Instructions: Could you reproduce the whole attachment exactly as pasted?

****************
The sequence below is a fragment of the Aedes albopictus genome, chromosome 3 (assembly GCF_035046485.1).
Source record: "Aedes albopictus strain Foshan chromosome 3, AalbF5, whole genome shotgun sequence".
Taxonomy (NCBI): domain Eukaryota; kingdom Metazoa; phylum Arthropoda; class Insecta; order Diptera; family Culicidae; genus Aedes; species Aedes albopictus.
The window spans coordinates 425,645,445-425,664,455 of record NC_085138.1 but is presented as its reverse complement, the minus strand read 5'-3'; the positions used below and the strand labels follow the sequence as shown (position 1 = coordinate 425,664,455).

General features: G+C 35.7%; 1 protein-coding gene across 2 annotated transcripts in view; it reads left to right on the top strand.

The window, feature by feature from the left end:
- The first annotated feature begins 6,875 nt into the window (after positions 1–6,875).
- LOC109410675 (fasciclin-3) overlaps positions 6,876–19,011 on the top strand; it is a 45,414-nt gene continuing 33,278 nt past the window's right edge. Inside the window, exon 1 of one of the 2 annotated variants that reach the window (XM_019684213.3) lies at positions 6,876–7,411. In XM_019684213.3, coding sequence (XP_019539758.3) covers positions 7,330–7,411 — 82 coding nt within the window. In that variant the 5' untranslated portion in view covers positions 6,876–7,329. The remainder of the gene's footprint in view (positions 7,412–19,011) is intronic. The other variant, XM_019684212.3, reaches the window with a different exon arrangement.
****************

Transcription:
The sequence below is a fragment of the Aedes albopictus genome, chromosome 3 (assembly GCF_035046485.1).
Source record: "Aedes albopictus strain Foshan chromosome 3, AalbF5, whole genome shotgun sequence".
Taxonomy (NCBI): domain Eukaryota; kingdom Metazoa; phylum Arthropoda; class Insecta; order Diptera; family Culicidae; genus Aedes; species Aedes albopictus.
The window spans coordinates 425,645,445-425,664,455 of record NC_085138.1 but is presented as its reverse complement, the minus strand read 5'-3'; the positions used below and the strand labels follow the sequence as shown (position 1 = coordinate 425,664,455).

General features: G+C 35.7%; 1 protein-coding gene across 2 annotated transcripts in view; it reads left to right on the top strand.

The window, feature by feature from the left end:
- The first annotated feature begins 6,875 nt into the window (after positions 1–6,875).
- LOC109410675 (fasciclin-3) overlaps positions 6,876–19,011 on the top strand; it is a 45,414-nt gene continuing 33,278 nt past the window's right edge. Inside the window, exon 1 of one of the 2 annotated variants that reach the window (XM_019684213.3) lies at positions 6,876–7,411. In XM_019684213.3, coding sequence (XP_019539758.3) covers positions 7,330–7,411 — 82 coding nt within the window. In that variant the 5' untranslated portion in view covers positions 6,876–7,329. The remainder of the gene's footprint in view (positions 7,412–19,011) is intronic. The other variant, XM_019684212.3, reaches the window with a different exon arrangement.